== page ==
Meet Avon Police’s newest member: Dottie the therapy dog
The 4-year old beagle will bring a special element to the local agency
The Avon Police Department welcomed a new member to its team in March: a 4-year old Beagle named Dottie.
Dottie and her partner Colleen Gaspard, a school resource officer and patrol officer for the Avon Police Department, recently completed training with the Brevard County Sherriff’s Office in Florida at its Paws & Stripes College.to become a certified therapy dog and therapy dog handler.
Dottie is the first K-9 member of the local police agency, and the only police therapy dog in Eagle County.
Gaspard first heard about the program and the value that therapy dogs can bring to communities last summer. Immediately, she saw how a therapy dog would be beneficial to Avon’s community, specifically for Avon Elementary School where Gaspard serves as the school resource officer. Starting next year, Gaspard and Dottie will be in the school a lot more.
“A lot of what I read was that the academic scores were raised when therapy dogs were brought in with the kids,” Gaspard said, adding that these dogs can specifically be used for students with learning disadvantages, autism or with other social and communication needs.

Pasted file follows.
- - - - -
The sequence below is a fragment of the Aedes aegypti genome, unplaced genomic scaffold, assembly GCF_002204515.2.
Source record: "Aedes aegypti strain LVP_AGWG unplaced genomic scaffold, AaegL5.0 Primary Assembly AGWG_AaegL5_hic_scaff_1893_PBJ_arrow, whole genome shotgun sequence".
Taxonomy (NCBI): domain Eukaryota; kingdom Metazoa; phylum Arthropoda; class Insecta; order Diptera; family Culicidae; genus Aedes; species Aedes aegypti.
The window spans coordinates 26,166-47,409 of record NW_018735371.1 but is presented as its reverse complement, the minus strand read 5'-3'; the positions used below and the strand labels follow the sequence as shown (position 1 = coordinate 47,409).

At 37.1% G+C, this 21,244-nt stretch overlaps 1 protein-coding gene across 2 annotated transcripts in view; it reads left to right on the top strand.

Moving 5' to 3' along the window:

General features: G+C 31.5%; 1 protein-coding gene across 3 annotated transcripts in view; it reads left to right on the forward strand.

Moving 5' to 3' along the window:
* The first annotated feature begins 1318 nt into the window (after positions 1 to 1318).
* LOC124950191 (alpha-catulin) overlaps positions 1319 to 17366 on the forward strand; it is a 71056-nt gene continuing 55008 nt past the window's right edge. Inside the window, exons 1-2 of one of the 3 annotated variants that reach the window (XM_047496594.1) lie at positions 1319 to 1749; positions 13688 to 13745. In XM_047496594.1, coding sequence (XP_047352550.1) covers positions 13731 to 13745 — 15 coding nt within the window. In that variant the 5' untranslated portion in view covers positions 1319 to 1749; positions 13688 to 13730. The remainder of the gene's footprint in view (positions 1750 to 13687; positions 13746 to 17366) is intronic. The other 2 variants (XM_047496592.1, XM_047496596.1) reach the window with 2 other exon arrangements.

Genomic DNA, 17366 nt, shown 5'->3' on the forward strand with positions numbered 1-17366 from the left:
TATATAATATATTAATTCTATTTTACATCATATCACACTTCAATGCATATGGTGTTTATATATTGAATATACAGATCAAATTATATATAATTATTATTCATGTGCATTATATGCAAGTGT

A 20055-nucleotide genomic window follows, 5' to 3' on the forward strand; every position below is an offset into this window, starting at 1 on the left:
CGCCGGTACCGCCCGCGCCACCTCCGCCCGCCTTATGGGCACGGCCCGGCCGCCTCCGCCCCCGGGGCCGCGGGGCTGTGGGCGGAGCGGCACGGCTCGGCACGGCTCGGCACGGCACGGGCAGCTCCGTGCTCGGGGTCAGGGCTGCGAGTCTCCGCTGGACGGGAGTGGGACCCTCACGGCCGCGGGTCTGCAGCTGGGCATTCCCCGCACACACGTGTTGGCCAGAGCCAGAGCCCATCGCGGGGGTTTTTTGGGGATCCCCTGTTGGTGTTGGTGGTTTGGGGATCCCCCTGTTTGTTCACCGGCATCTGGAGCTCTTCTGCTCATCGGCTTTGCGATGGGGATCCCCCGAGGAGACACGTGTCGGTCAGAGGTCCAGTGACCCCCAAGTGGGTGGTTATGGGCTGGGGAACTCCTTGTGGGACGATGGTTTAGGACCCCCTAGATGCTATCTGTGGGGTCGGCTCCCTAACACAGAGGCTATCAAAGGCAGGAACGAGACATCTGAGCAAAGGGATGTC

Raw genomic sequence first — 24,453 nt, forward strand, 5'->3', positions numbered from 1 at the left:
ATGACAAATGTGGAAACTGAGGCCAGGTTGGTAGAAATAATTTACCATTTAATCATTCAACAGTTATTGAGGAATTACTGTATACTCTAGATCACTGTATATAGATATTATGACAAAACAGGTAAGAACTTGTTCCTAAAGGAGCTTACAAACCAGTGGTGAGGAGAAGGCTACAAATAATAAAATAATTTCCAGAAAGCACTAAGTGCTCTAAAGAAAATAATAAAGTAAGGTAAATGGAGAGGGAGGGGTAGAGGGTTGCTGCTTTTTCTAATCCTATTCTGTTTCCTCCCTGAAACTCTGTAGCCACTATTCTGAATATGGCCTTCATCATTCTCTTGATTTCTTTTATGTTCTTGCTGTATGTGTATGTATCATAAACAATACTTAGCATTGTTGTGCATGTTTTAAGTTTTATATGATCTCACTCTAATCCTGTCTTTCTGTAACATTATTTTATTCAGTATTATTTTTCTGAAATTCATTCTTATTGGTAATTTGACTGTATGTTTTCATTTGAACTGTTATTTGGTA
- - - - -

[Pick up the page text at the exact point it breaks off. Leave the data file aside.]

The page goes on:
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“They can read to the dogs, they can do math problems with the dogs, spell words, so there was some positive increase with this group of children,” she said.
Avon Elementary School Principal Dana Harrison-Garcia said she was excited when she heard about Gaspard’s idea of utilizing a therapy dog at the elementary school.
“This was the first time I heard about law enforcement officers having therapy dogs. In the past we had an organization that would bring therapy dogs in to sit with students while they read to them. This was an amazing program and our students looked forward to the dogs visiting. When the pandemic started, this program paused and we have not had the opportunity to start it again,” Harrison-Garcia said. “These opportunities complement each other, I hope that we can one day have them both active at Avon Elementary School again.”
The benefits of students interacting with therapy dogs are plentiful, Harrison-Garcia said.
“Research states that therapy dogs can increase well-being, help students feel more relaxed and help them with social skills,” she said. “I can see this being a benefit for not only students but also our staff.”
Harrison-Garcia foresees Dottie not only joining Gaspard when she makes her rounds at the school, but also in the school’s classroom for students with social and communication needs.